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Old August 22nd, 2008, 10:33 PM   #521
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AVRIL means Alta Velocidad Rueda Independiente Ligero (Light Independent Wheel High Speed) and it's a project of the spanish corp. Talgo.

It is a kind of "Pato" (Renfe S-102 AVE) with more seats in the space where are now all the electric stuff. They try to put all that equipment under the floor (as a AGV or Velaro), buy only in the place of the extreme cars, while the rest of cars are normal Talgo AV cars, as in a "Pato".

They expect to release this model between 1011-2013
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Old August 22nd, 2008, 11:13 PM   #522
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Here you can see the two trains. First the "Pato" Renfe S-102 AVE, and below the AVRIL project. Common bogie could not be implemented on final design (due to weight-per-axe limit, it could be exceed).





Traction cars are only the extreme ones, like in the "Pato".

The Pato could achieve more than 360 km/h, and the new AVRIL would be able to run at a constant speed over 400 km/h
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Old August 23rd, 2008, 04:41 PM   #523
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So, there are two different projects sharing the same name.
The only "AVRIL" I knew of (short of: Alta Velocità, Ruote Indipendenti, Leggero) was the project I menctioned before, drawn by the italian engineer Romano Panagin.
I knew nothing about the spanish "Pato Avril". Thanks for the information.
BTW: where can I get some more details of the Avril train you are talking about?
Thanks in advance.
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Old August 23rd, 2008, 04:47 PM   #524
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Sorry, but you can't. A couple of Talgo engineers told me about it, but I don't know anything else
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Old August 25th, 2008, 02:07 AM   #525
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Quote:
Originally Posted by Bipo View Post
Here you can see the two trains. First the "Pato" Renfe S-102 AVE, and below the AVRIL project. Common bogie could not be implemented on final design (due to weight-per-axe limit, it could be exceed).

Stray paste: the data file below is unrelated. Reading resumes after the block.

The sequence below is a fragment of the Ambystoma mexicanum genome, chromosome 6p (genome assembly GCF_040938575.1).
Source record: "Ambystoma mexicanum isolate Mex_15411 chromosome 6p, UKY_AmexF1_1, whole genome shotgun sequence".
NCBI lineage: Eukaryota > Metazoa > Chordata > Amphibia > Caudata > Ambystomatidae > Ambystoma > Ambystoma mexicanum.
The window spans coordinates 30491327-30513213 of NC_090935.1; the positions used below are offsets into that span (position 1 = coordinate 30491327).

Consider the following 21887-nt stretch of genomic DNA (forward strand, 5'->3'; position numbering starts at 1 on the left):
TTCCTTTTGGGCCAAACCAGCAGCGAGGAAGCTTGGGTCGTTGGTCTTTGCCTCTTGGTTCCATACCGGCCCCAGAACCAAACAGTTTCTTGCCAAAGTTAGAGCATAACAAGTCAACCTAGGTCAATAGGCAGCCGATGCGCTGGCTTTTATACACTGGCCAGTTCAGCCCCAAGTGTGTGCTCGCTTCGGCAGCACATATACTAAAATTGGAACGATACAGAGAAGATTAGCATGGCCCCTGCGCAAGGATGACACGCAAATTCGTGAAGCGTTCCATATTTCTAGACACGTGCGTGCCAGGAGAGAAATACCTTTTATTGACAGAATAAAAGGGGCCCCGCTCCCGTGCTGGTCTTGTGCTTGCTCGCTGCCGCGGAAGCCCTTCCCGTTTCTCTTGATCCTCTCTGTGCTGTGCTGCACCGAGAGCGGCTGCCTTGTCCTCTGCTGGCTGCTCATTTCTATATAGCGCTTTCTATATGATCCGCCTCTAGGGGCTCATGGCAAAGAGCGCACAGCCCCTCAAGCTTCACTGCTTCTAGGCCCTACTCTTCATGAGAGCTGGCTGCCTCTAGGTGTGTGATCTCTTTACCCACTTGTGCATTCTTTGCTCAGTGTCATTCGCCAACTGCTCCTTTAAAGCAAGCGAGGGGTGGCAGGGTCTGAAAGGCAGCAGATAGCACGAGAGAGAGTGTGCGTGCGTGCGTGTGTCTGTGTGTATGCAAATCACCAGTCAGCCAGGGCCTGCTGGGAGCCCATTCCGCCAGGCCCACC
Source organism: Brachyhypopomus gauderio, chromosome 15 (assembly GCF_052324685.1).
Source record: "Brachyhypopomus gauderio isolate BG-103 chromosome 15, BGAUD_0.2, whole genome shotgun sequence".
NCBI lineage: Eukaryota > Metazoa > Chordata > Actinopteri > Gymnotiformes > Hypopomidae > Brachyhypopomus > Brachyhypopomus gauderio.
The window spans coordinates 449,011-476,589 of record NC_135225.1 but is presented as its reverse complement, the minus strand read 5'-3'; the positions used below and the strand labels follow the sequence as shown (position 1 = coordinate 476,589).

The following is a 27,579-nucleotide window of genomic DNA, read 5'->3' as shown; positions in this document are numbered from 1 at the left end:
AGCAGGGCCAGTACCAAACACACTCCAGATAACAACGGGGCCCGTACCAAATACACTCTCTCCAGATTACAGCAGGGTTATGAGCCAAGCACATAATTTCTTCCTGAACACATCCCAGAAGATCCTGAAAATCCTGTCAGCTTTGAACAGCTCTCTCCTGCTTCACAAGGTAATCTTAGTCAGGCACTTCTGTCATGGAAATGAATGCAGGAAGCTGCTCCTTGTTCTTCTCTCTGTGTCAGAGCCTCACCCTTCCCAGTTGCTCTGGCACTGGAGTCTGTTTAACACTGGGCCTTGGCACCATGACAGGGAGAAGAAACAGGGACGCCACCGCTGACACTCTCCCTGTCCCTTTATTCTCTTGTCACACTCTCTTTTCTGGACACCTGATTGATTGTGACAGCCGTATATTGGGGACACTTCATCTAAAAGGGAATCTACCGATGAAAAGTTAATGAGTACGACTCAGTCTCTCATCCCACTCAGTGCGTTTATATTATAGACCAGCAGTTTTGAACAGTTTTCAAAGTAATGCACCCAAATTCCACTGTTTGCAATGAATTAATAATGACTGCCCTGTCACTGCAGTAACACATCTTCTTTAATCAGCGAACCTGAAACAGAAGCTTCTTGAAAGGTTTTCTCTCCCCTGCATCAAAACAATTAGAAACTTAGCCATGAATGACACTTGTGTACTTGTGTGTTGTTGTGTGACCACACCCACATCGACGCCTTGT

Traction cars are only the extreme ones, like in the "Pato".

The Pato could achieve more than 360 km/h, and the new AVRIL would be able to run at a constant speed over 400 km/h
400km/h as constant speed?
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Old August 25th, 2008, 03:08 AM   #526
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Remember that SNCF are testing their TGVs at very high speeds (last May they reach more than 580 km/h!!) because they are planning to operate at constant speeds of 150 m/s (540 km/h) before 2020s decade is out

Their objective is making TGVs able to travel from Lille to Marseille in less than 2:30 hours (Applied to Spain: Málaga-Barcelona in 2:30 or less, Madrid-Barcelona just a little over an hour!)
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Old August 25th, 2008, 12:15 PM   #527
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because they are planning to operate at constant speeds of 150 m/s (540 km/h) before 2020s decade is out
no
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Old August 25th, 2008, 04:02 PM   #528
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Yes, an ADIF engineer told me about it last month
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Old August 25th, 2008, 05:27 PM   #529
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Quote:
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Yes, an ADIF engineer told me about it last month
Bipo, I think you're mistaken - or, at least, overinterpreting what you've been told. I live in Paris and I am a keen reader of French rail magazines, and what you say is news to me. The name "Projet V150" was given to the concrete undertaking that secured SNCF its new speed record on LGV-Est last year. It is true that the speed record, and by extension V150, has been billed on various websites as part of an effort to obtain material speed increases on the main lines over the coming 20 years.

But, as far as I know, that's about all there is to it. SNCF has said publicly - in unrelated contexts - that they expect a cruising speed of 360 km/h within the foreseeable future. And this they must say: people here in France are quite fetichistic about Three Hours as the maximal travel time between two cities in regular point-to-point service. And, if 3 hours are to be obtained on the nascent Paris-Toulouse and Paris-Nice lines, then 360 km/h is the order of the day. As for the rest of their big words... I suspect that they - as well as to some extent the speed record - had as their main purpose strengthning Alstom's marketing position in the emerging HST markets outside Europe.